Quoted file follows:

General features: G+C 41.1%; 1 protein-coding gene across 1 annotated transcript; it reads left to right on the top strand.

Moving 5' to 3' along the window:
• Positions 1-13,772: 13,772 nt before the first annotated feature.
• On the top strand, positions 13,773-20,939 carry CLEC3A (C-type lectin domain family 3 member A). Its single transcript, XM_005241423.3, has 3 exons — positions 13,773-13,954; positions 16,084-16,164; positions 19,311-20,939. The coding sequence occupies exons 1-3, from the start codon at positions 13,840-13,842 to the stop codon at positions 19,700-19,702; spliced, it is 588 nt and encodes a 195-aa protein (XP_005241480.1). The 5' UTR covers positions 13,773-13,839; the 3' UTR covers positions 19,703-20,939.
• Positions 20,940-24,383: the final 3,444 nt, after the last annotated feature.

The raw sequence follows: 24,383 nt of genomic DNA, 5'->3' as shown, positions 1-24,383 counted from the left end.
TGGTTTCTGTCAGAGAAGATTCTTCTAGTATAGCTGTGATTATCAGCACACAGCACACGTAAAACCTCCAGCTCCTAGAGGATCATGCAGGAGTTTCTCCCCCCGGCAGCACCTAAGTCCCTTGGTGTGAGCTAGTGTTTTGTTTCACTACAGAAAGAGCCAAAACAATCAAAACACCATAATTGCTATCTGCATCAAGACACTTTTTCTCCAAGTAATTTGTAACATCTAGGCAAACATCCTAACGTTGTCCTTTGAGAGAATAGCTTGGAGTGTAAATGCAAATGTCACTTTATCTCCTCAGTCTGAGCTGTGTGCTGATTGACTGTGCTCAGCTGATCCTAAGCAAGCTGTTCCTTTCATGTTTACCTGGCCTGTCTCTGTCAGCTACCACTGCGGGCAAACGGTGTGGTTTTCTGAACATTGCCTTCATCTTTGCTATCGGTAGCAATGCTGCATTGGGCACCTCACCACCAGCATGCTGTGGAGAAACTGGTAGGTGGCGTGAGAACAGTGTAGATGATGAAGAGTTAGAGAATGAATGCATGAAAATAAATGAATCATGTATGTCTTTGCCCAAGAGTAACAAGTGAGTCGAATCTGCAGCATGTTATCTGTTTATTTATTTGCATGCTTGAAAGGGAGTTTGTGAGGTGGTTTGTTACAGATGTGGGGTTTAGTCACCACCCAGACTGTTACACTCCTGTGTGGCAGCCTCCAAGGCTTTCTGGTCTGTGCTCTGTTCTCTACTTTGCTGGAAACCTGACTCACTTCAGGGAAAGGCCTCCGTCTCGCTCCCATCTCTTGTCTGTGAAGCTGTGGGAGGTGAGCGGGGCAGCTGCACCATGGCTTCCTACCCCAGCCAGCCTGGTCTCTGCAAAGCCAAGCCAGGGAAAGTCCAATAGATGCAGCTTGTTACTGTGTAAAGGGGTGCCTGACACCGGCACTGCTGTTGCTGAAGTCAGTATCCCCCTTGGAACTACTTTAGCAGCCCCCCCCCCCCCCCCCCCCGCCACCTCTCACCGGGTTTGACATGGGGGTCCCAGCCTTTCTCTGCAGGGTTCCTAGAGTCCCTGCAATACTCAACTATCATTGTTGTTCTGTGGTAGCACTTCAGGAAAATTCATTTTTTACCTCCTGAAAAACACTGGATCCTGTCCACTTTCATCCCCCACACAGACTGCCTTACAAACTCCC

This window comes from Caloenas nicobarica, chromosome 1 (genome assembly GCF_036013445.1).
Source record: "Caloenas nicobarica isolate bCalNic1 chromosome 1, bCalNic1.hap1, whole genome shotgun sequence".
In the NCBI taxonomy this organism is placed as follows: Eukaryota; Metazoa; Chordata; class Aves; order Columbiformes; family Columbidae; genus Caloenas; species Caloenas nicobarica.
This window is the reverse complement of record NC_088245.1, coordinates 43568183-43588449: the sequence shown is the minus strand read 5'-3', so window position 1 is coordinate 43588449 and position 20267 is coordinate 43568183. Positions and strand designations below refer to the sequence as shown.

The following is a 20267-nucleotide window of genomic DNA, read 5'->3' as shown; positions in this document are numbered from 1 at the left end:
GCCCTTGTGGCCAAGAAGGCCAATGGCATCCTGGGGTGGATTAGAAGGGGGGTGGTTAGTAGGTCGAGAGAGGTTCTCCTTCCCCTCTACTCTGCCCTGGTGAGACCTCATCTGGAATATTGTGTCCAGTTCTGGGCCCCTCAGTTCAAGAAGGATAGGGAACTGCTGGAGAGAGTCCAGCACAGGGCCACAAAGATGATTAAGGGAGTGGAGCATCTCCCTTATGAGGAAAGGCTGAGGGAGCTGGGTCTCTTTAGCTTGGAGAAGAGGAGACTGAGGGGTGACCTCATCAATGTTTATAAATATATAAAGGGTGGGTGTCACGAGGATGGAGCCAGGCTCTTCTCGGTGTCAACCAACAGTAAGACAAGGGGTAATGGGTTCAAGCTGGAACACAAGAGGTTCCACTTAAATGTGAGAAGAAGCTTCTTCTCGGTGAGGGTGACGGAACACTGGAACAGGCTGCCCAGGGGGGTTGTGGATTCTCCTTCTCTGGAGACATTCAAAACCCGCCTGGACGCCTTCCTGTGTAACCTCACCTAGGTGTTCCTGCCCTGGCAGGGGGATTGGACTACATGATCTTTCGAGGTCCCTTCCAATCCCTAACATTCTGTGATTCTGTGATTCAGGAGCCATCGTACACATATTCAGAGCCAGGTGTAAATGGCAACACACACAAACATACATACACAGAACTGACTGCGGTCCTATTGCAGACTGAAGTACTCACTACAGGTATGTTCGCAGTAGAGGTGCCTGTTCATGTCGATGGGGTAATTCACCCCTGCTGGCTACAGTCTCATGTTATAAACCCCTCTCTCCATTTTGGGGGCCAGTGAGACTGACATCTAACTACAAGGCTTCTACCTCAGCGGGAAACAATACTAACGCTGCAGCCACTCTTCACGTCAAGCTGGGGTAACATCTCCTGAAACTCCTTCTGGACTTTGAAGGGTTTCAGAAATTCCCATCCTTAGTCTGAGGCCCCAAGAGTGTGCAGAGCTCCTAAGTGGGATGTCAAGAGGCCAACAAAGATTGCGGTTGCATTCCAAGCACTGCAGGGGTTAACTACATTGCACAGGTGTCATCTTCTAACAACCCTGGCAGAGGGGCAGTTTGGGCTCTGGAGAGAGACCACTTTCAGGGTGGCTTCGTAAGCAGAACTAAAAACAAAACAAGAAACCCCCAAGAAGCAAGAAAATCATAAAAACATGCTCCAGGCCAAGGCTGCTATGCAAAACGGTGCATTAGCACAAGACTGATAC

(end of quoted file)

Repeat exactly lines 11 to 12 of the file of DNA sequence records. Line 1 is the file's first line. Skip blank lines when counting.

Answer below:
This window is the reverse complement of record NC_088245.1, coordinates 43568183-43588449: the sequence shown is the minus strand read 5'-3', so window position 1 is coordinate 43588449 and position 20267 is coordinate 43568183. Positions and strand designations below refer to the sequence as shown.

The following is a 20267-nucleotide window of genomic DNA, read 5'->3' as shown; positions in this document are numbered from 1 at the left end: